Analysts say there will be 4.9 billion Internet of Things (IoT) devices by the end of this 2015, with estimates of over 50 billion “connected” IoT devices by 2020. What puzzles many is how all these disparate devices will interact.

The big picture

Since interconnecting digital things is what Cisco does, it is not unexpected that the people at Cisco have been thinking about this issue. In fact, they’re past thinking.

Rather than just trying to connect IoT devices, Cisco engineers stepped back and analyzed the big picture. Their conclusion was to connect, capture, compile, and analyze data collected by IoT devices. Six distinct elements, or what they call pillars, need to be melded into a comprehensive IoT architecture.

On June 29, 2015, they introduced their answer: IoT System (Figure A). From the press release: “The new Cisco IoT System addresses the complexity of digitization with an infrastructure designed to manage large scale systems of diverse endpoints and platforms, and the data deluge they create.”

The pillars of Cisco’s IoT System

Network connectivity: Businesses deploying an IoT platform need flexible and scalable wired and wireless networks to deploy their applications from the cloud to the IoT devices. This is Cisco’s bread and butter. Seeing a need, the company has increased its presence in industrial/operational environments by offering networking products in ruggedized form factors.

Fog computing: Cisco believes the current “cloud model” will not handle the inevitable barrage of data — what’s needed is a distributed-computing environment with more intelligence at the network edge that will:

  • eliminate sending raw sensor data back to the cloud for processing;
  • reduce latency; and
  • minimize bandwidth needs.

One example of how fog computing would be useful is a pressure sensor. The sensor could be instructed to read pressure every second, but only report the pressure reading every half hour if it is within certain prescribed limits. If the reading is outside the limits, it would immediately send that information.

Security (cyber and physical): Cisco is melding cyber and physical security, including cloud- and network-based threats, user identity, and physical perimeter containment into one package, or what it calls “addressing the entire attack continuum.” The press release mentions, “Cisco’s IP surveillance portfolio and network products with TrustSec security allow users to monitor, detect, and respond to combined IT and Operational Technology (OT) attacks.”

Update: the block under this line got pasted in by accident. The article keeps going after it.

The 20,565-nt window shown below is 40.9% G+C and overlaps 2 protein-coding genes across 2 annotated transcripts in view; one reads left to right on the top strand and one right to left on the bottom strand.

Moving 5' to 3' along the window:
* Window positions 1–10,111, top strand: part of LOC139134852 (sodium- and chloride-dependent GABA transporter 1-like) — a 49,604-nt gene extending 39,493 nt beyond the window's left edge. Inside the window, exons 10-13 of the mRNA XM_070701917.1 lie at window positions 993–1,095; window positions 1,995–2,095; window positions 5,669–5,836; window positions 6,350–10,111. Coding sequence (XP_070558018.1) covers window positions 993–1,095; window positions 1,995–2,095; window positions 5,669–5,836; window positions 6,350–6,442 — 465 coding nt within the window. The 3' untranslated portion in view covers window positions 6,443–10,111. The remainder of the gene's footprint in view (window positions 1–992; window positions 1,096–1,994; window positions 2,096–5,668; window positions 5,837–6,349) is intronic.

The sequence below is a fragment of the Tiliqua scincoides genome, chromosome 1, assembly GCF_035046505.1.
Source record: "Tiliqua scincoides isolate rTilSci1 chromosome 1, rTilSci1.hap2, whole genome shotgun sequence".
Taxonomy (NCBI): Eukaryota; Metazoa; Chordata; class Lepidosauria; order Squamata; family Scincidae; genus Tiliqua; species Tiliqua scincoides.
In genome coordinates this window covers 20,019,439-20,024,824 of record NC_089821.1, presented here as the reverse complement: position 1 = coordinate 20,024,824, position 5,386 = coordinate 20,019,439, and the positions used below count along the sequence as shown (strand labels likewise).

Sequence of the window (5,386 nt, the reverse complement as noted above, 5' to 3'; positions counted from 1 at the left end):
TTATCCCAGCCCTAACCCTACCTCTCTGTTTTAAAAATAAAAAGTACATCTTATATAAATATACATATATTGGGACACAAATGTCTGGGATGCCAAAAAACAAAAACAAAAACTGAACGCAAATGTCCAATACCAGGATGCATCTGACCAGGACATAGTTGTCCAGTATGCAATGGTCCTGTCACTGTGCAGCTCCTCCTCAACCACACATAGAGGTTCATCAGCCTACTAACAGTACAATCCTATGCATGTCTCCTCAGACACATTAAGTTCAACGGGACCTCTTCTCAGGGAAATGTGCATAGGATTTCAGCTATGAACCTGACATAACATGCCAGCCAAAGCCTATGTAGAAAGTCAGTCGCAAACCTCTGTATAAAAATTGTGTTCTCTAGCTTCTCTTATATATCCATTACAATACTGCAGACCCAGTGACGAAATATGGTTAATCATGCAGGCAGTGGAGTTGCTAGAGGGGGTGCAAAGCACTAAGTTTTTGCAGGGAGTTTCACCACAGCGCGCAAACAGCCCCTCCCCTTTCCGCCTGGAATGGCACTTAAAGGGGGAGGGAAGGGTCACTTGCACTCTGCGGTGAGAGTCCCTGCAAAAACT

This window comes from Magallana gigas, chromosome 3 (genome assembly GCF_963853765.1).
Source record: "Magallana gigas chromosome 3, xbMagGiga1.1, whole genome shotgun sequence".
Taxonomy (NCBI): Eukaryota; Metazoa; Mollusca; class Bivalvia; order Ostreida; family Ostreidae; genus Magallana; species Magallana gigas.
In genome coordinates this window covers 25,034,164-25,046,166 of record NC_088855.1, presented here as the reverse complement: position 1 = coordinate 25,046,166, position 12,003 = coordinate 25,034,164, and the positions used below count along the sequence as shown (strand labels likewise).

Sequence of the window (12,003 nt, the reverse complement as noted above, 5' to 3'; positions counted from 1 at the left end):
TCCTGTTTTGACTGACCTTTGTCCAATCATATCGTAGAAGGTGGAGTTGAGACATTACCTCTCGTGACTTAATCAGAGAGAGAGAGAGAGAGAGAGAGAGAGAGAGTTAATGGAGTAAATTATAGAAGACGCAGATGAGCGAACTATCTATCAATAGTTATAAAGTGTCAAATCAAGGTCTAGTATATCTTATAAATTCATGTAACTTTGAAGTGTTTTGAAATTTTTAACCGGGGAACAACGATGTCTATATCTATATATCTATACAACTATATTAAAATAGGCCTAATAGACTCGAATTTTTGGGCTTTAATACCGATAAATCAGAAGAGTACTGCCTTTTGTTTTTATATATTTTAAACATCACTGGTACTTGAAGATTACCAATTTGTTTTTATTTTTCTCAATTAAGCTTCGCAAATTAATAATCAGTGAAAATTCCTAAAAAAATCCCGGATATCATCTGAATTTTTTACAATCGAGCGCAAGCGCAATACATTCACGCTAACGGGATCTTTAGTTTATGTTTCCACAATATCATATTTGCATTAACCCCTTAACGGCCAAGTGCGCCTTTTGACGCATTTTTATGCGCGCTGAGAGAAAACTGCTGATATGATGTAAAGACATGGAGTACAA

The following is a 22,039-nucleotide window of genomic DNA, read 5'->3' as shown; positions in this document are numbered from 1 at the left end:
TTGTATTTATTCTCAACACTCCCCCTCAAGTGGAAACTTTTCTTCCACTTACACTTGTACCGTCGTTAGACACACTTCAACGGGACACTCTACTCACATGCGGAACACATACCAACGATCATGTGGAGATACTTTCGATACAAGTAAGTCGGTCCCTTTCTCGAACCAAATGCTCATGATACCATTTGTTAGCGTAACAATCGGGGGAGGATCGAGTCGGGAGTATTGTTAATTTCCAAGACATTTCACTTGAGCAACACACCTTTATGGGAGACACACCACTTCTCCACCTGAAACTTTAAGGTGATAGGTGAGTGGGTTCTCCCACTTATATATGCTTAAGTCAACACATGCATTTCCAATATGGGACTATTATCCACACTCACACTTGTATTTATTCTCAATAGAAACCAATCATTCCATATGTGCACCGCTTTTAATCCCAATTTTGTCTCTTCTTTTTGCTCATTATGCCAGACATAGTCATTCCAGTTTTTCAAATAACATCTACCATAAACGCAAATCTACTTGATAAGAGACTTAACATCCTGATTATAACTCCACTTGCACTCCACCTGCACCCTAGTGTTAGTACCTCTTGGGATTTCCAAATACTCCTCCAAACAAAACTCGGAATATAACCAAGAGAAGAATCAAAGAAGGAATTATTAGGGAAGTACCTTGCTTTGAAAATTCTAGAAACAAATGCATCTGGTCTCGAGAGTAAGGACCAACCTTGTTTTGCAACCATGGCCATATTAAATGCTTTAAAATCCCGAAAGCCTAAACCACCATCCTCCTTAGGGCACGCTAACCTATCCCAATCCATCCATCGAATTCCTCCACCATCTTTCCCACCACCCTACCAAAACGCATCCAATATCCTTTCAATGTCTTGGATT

Data analytics: Cisco is building IoT-specific APIs that support the company’s Connected Analytics portfolio. From the analytics webpage: “By integrating network, storage, and compute capabilities on select Cisco routers, switches, UCS servers, and IP cameras, we allow analytics to run directly on fog nodes for real-time collection, storage, and analysis at the network edge.”

Management and automation: Cisco offers customizable management and automation products (IoT Field Network Director and Cisco Prime), which can either function in siloed environments or across the entire organization.

Application enablement platform: Cisco designed this platform to work around IoT device disparity by giving app developers and IoT-device manufacturers a common app-development environment.

IoT-specific products

An example of Cisco IoT-specific equipment is the 5900 Series Embedded Services Router (ESR), which provides data, voice, and video communications to stationary and mobile networks. The 5940 ESR in Figure B could establish mobile networks in vehicles.

Figure B

Cisco is serious about the IoT

In this webcast, Kip Compton, vice president of IoT systems and software at Cisco, talks about how important the IoT is to the company’s future. He adds that Cisco is the most-active investor in the IoT space with over $250 million in 2014.

The fact that Cisco has over 70,000 channel partners is significant as well. Case in point, Sujeet Chand, senior vice president and CTO, Rockwell Automation, states in the Cisco press release, “Rockwell Automation and Cisco take a collaborative approach to bring OT and IT together to deliver performance-critical information to drive business outcomes across the connected enterprise.”

Merging IT and OT: Internet of Everything?

Twice in this article OT has been referenced. Gartner defines OT as “The hardware and software that detects or causes a change through the direct monitoring and/or control of physical devices, processes and events in the enterprise.”

Larry Dignan, in his ZDNet post Cisco fleshes out its Internet of things system portfolio, mentions a possible future, “Indeed, the Cisco and Rockwell partnership is based on the idea that operations and information technology will connect and possibly merge over time.”

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